Complaints to DCS 'watchdog' rising

INDIANAPOLIS - More parents, grandparents and concerned citizens are filing complaints with the Department of Child Services Ombudsman Bureau, Call 6 Investigator Kara Kenney reported.

The Indiana Legislature established the office in 2009 to provide more oversight over DCS and evaluate the effectiveness of its policies and procedures.

According to the annual report just released by director Alfreda Singleton-Smith , 210 cases were opened in 2013, 210 were closed and 267 were active during the course of the year.

In 2012, 174 cases were opened, 167 were closed and 180 were active during the course of the year.

In the report, Singleton-Smith credits the increase to the heightened community awareness about the DCS Ombudsman Bureau .

When a complaint is filed with the ombudsman bureau about DCS, a case is opened and reviewed.

According to the report, 85 percent of complaints were reviewed, referred or resolved among DCS and the person filing the complaint.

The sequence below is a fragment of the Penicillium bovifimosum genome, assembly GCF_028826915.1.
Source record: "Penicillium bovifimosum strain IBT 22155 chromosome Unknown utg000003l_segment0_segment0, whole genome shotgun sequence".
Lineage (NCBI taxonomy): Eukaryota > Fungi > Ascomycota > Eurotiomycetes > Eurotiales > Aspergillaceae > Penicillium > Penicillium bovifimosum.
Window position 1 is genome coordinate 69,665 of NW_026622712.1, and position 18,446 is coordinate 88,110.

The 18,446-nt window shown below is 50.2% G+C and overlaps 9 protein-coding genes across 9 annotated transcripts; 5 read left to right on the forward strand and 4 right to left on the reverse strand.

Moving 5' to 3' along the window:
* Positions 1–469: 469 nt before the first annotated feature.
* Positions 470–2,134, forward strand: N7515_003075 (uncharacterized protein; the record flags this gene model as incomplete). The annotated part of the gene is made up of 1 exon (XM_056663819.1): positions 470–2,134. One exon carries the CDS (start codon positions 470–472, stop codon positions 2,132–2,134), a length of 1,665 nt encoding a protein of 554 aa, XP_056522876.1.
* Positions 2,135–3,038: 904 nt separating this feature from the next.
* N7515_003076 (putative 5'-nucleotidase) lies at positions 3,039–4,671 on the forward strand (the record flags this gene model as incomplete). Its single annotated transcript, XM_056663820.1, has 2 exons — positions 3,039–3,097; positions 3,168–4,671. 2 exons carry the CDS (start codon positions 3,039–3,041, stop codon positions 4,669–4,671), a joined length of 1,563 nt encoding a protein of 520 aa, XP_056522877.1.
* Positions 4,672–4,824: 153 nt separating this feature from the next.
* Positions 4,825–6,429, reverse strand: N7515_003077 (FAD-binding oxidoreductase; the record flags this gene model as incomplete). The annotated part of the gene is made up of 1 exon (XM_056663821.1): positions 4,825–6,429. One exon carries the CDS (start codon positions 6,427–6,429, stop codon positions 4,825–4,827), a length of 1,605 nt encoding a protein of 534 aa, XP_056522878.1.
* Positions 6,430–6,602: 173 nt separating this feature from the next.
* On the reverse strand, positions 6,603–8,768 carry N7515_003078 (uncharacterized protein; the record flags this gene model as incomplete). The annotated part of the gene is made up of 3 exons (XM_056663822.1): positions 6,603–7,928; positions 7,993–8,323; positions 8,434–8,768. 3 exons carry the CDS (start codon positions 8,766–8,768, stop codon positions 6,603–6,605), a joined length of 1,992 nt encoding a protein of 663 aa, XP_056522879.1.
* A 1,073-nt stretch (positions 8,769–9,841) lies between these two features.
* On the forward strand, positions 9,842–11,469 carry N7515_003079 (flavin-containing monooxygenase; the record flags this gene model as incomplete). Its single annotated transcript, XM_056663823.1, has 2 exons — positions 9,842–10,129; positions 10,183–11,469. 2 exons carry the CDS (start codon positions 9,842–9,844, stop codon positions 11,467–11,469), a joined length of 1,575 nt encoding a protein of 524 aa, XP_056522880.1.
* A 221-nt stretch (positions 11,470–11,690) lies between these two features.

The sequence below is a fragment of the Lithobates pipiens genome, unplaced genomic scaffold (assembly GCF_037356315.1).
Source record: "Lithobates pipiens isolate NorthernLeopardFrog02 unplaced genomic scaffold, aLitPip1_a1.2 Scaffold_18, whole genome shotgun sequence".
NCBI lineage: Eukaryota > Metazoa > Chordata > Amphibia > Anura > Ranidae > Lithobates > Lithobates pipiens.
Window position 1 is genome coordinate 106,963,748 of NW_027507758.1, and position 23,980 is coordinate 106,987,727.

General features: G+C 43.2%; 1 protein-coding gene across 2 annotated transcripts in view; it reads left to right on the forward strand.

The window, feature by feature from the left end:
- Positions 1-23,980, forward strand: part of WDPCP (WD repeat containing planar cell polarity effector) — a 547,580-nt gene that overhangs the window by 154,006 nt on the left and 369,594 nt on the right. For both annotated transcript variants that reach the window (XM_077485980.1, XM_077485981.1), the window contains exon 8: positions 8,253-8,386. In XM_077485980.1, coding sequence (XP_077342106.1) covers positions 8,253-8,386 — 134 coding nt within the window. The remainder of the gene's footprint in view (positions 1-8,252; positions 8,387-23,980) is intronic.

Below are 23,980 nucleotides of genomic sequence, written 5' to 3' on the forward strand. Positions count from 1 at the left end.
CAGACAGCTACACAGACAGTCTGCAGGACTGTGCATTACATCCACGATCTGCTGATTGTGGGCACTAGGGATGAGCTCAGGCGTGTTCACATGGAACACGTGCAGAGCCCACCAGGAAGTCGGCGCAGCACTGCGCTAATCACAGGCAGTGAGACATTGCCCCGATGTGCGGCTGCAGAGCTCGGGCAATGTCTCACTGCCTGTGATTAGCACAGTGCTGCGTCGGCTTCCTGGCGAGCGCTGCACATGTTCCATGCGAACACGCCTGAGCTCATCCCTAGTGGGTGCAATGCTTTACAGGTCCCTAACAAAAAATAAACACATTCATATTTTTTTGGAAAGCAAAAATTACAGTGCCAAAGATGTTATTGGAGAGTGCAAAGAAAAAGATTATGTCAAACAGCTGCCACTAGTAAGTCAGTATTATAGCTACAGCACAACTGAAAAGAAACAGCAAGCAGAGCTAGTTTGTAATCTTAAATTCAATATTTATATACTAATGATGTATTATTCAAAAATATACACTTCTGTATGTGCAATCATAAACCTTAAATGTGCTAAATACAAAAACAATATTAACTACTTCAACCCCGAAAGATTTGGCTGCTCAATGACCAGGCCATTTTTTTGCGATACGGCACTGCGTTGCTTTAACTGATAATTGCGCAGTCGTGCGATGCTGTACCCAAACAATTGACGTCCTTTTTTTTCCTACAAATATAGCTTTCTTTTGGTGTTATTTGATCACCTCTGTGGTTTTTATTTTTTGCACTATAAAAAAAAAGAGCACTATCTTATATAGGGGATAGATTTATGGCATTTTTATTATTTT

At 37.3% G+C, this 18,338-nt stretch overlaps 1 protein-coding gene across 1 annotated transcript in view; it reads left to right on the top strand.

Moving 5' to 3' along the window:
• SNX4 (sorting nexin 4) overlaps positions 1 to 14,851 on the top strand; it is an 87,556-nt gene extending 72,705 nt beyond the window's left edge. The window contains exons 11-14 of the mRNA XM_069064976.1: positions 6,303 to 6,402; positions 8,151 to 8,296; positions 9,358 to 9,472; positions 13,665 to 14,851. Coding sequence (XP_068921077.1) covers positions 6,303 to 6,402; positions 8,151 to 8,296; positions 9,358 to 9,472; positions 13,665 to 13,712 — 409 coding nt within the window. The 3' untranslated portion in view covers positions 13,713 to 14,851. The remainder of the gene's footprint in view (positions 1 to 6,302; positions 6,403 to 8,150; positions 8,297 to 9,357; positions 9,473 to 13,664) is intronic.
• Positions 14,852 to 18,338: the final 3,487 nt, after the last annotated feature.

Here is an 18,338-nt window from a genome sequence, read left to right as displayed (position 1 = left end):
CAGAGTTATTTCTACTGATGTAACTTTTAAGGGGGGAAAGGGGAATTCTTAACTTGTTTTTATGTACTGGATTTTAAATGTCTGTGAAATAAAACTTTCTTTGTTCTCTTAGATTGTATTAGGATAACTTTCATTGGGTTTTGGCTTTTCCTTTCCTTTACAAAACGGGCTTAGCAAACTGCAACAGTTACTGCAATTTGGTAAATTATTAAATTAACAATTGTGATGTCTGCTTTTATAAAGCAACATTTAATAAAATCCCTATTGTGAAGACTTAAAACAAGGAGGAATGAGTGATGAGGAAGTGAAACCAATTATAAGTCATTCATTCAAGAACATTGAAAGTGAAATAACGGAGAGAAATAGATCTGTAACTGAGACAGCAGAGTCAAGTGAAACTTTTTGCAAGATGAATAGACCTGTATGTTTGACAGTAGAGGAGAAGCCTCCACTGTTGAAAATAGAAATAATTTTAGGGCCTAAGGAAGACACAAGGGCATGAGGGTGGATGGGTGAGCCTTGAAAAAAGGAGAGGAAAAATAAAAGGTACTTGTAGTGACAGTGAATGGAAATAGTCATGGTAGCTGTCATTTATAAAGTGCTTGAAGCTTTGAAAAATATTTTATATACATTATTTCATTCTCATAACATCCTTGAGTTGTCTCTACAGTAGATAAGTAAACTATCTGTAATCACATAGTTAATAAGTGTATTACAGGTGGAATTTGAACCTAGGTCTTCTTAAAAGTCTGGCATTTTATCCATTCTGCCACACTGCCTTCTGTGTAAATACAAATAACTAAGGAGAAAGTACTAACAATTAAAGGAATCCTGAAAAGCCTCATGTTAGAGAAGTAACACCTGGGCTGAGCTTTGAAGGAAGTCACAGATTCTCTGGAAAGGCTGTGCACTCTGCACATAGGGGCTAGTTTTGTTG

Only 2 percent of the cases were investigated, according to the report.

During an investigation of DCS, staff members are often interviewed, and experts are consulted if needed.

"Complaints that result in an investigation tend to have multiple allegations with little indication that a resolution is likely,” read the report.

The report also indicated that the majority of complaints made to the DCS Ombudsman Bureau are determined to be without merit.

"The Ombudsmen report is an independent look at how to improve DCS processes.  DCS has, and will continue to use the recommendations to protect Hoosier children from abuse and neglect and work to ensure their financial support," said James Wide, DCS spokesperson in an email to Kenney.

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